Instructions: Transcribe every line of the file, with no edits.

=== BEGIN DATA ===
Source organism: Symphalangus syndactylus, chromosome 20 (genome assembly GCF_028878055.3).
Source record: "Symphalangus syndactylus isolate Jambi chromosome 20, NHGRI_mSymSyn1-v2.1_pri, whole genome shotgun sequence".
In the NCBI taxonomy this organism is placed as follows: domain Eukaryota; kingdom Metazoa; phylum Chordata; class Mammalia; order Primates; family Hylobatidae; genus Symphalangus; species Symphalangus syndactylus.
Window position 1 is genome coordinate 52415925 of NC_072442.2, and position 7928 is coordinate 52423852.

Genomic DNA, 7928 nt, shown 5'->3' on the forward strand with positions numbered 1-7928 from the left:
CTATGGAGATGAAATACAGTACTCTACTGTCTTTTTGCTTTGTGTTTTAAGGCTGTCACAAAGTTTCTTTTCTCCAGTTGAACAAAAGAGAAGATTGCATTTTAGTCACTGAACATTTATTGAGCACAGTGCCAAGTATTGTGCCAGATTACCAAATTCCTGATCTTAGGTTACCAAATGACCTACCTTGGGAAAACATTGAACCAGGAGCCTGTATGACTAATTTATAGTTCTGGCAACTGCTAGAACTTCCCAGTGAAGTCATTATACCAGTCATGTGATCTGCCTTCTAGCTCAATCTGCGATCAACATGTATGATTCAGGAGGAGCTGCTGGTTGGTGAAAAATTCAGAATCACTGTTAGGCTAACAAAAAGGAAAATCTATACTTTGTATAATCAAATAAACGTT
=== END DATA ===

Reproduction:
Source organism: Symphalangus syndactylus, chromosome 20 (genome assembly GCF_028878055.3).
Source record: "Symphalangus syndactylus isolate Jambi chromosome 20, NHGRI_mSymSyn1-v2.1_pri, whole genome shotgun sequence".
In the NCBI taxonomy this organism is placed as follows: domain Eukaryota; kingdom Metazoa; phylum Chordata; class Mammalia; order Primates; family Hylobatidae; genus Symphalangus; species Symphalangus syndactylus.
Window position 1 is genome coordinate 52415925 of NC_072442.2, and position 7928 is coordinate 52423852.

Genomic DNA, 7928 nt, shown 5'->3' on the forward strand with positions numbered 1-7928 from the left:
CTATGGAGATGAAATACAGTACTCTACTGTCTTTTTGCTTTGTGTTTTAAGGCTGTCACAAAGTTTCTTTTCTCCAGTTGAACAAAAGAGAAGATTGCATTTTAGTCACTGAACATTTATTGAGCACAGTGCCAAGTATTGTGCCAGATTACCAAATTCCTGATCTTAGGTTACCAAATGACCTACCTTGGGAAAACATTGAACCAGGAGCCTGTATGACTAATTTATAGTTCTGGCAACTGCTAGAACTTCCCAGTGAAGTCATTATACCAGTCATGTGATCTGCCTTCTAGCTCAATCTGCGATCAACATGTATGATTCAGGAGGAGCTGCTGGTTGGTGAAAAATTCAGAATCACTGTTAGGCTAACAAAAAGGAAAATCTATACTTTGTATAATCAAATAAACGTT